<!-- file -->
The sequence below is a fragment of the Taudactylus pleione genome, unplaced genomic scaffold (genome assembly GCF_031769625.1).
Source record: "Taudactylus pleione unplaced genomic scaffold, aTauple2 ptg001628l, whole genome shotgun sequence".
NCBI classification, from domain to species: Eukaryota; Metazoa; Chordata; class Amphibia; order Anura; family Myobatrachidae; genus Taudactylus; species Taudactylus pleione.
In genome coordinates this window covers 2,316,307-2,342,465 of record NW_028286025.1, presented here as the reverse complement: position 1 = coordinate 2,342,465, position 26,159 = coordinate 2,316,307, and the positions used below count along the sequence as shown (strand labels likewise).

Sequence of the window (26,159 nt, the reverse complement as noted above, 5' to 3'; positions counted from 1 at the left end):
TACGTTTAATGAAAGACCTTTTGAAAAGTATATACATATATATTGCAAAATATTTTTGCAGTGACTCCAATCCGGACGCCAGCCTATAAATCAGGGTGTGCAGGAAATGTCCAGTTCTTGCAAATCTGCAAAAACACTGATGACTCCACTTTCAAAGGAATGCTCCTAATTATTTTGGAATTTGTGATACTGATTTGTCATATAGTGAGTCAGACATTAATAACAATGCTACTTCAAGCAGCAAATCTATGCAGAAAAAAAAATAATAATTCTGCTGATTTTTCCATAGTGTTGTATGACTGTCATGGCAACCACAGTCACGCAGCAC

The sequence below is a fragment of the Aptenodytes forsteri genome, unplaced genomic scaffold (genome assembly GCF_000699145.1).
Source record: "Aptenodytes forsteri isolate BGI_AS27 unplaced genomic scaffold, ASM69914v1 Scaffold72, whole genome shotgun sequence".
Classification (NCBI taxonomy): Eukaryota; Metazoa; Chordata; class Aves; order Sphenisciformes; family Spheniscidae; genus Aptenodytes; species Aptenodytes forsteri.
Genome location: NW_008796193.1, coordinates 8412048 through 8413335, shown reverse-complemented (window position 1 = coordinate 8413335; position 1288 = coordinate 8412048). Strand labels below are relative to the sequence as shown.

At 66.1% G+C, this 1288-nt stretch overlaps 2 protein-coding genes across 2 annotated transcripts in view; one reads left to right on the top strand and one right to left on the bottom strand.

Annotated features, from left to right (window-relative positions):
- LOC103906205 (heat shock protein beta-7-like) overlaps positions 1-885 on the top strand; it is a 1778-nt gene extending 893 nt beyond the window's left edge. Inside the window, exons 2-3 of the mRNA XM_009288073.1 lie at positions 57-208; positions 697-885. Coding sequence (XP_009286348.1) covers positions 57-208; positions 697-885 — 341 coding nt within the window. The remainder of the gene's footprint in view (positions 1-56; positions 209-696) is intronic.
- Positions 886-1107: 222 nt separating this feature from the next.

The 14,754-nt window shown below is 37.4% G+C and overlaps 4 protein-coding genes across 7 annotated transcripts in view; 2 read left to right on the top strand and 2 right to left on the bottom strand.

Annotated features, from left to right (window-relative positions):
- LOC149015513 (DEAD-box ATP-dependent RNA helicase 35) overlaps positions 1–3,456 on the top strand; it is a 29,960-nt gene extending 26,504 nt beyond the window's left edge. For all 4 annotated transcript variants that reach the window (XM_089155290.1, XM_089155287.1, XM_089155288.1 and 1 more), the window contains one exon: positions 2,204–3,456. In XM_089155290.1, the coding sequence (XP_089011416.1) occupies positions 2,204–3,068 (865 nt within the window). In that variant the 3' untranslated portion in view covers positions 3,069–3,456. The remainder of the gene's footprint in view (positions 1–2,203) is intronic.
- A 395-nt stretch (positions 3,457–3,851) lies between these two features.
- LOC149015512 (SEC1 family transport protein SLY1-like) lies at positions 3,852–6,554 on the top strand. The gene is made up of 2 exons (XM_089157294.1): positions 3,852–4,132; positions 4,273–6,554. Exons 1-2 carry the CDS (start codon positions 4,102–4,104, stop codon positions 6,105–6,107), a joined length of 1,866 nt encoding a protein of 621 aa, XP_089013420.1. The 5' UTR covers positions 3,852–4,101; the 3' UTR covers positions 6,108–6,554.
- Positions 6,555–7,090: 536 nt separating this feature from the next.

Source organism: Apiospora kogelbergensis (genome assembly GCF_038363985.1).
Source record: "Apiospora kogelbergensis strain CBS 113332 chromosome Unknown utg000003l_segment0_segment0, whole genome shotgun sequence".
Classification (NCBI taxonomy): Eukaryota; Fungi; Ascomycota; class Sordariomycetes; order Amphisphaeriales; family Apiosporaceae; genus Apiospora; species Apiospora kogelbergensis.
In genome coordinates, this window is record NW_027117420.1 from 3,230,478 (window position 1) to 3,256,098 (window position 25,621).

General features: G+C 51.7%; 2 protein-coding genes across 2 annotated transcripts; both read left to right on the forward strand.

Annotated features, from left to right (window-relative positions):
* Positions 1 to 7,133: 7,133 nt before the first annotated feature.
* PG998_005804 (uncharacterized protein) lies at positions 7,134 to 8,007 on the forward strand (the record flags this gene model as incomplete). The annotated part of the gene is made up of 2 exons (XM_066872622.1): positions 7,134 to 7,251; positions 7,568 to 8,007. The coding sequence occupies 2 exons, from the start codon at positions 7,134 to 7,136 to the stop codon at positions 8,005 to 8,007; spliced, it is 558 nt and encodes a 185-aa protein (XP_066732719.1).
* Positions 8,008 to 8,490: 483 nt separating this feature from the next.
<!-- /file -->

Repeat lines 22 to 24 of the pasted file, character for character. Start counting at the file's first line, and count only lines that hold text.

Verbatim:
Source record: "Apiospora kogelbergensis strain CBS 113332 chromosome Unknown utg000003l_segment0_segment0, whole genome shotgun sequence".
Classification (NCBI taxonomy): Eukaryota; Fungi; Ascomycota; class Sordariomycetes; order Amphisphaeriales; family Apiosporaceae; genus Apiospora; species Apiospora kogelbergensis.
In genome coordinates, this window is record NW_027117420.1 from 3,230,478 (window position 1) to 3,256,098 (window position 25,621).